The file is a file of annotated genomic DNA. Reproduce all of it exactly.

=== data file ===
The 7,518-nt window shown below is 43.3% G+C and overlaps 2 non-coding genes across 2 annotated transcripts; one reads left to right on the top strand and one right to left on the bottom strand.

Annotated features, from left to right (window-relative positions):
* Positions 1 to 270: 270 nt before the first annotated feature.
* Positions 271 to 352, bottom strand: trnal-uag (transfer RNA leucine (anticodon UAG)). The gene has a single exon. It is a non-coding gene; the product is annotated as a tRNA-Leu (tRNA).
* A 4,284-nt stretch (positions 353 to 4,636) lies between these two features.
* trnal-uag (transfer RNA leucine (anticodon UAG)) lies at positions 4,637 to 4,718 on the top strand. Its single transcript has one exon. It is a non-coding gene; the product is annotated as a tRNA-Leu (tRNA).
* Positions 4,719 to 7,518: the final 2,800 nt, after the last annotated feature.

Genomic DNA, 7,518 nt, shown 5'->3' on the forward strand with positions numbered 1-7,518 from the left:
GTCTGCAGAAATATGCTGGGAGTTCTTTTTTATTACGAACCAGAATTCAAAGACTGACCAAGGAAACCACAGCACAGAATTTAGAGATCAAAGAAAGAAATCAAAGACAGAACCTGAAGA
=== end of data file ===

The 7,518-nt window shown below is 43.3% G+C and overlaps 2 non-coding genes across 2 annotated transcripts; one reads left to right on the top strand and one right to left on the bottom strand.

Annotated features, from left to right (window-relative positions):
* Positions 1 to 270: 270 nt before the first annotated feature.
* Positions 271 to 352, bottom strand: trnal-uag (transfer RNA leucine (anticodon UAG)). The gene has a single exon. It is a non-coding gene; the product is annotated as a tRNA-Leu (tRNA).
* A 4,284-nt stretch (positions 353 to 4,636) lies between these two features.
* trnal-uag (transfer RNA leucine (anticodon UAG)) lies at positions 4,637 to 4,718 on the top strand. Its single transcript has one exon. It is a non-coding gene; the product is annotated as a tRNA-Leu (tRNA).
* Positions 4,719 to 7,518: the final 2,800 nt, after the last annotated feature.

Genomic DNA, 7,518 nt, shown 5'->3' on the forward strand with positions numbered 1-7,518 from the left:
GTCTGCAGAAATATGCTGGGAGTTCTTTTTTATTACGAACCAGAATTCAAAGACTGACCAAGGAAACCACAGCACAGAATTTAGAGATCAAAGAAAGAAATCAAAGACAGAACCTGAAGA